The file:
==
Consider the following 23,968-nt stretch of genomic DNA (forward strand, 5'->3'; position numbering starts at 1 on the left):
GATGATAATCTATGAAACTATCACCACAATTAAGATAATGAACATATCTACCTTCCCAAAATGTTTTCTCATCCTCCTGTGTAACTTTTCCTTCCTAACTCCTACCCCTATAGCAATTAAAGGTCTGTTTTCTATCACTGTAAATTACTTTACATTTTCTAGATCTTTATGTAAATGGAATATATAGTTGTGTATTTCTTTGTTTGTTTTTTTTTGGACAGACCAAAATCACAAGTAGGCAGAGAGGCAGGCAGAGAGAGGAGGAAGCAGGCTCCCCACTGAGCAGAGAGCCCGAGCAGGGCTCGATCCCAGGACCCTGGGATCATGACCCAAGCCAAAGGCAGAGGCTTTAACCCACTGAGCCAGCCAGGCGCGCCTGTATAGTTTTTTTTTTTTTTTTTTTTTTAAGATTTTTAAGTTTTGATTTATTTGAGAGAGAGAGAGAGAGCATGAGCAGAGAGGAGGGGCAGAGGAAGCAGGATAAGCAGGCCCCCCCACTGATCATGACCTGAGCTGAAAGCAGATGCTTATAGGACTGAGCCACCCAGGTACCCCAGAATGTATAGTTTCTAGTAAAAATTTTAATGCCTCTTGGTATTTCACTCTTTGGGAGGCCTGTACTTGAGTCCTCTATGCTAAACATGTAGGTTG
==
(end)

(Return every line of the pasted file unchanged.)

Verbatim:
Consider the following 23,968-nt stretch of genomic DNA (forward strand, 5'->3'; position numbering starts at 1 on the left):
GATGATAATCTATGAAACTATCACCACAATTAAGATAATGAACATATCTACCTTCCCAAAATGTTTTCTCATCCTCCTGTGTAACTTTTCCTTCCTAACTCCTACCCCTATAGCAATTAAAGGTCTGTTTTCTATCACTGTAAATTACTTTACATTTTCTAGATCTTTATGTAAATGGAATATATAGTTGTGTATTTCTTTGTTTGTTTTTTTTTGGACAGACCAAAATCACAAGTAGGCAGAGAGGCAGGCAGAGAGAGGAGGAAGCAGGCTCCCCACTGAGCAGAGAGCCCGAGCAGGGCTCGATCCCAGGACCCTGGGATCATGACCCAAGCCAAAGGCAGAGGCTTTAACCCACTGAGCCAGCCAGGCGCGCCTGTATAGTTTTTTTTTTTTTTTTTTTTTTAAGATTTTTAAGTTTTGATTTATTTGAGAGAGAGAGAGAGAGCATGAGCAGAGAGGAGGGGCAGAGGAAGCAGGATAAGCAGGCCCCCCCACTGATCATGACCTGAGCTGAAAGCAGATGCTTATAGGACTGAGCCACCCAGGTACCCCAGAATGTATAGTTTCTAGTAAAAATTTTAATGCCTCTTGGTATTTCACTCTTTGGGAGGCCTGTACTTGAGTCCTCTATGCTAAACATGTAGGTTG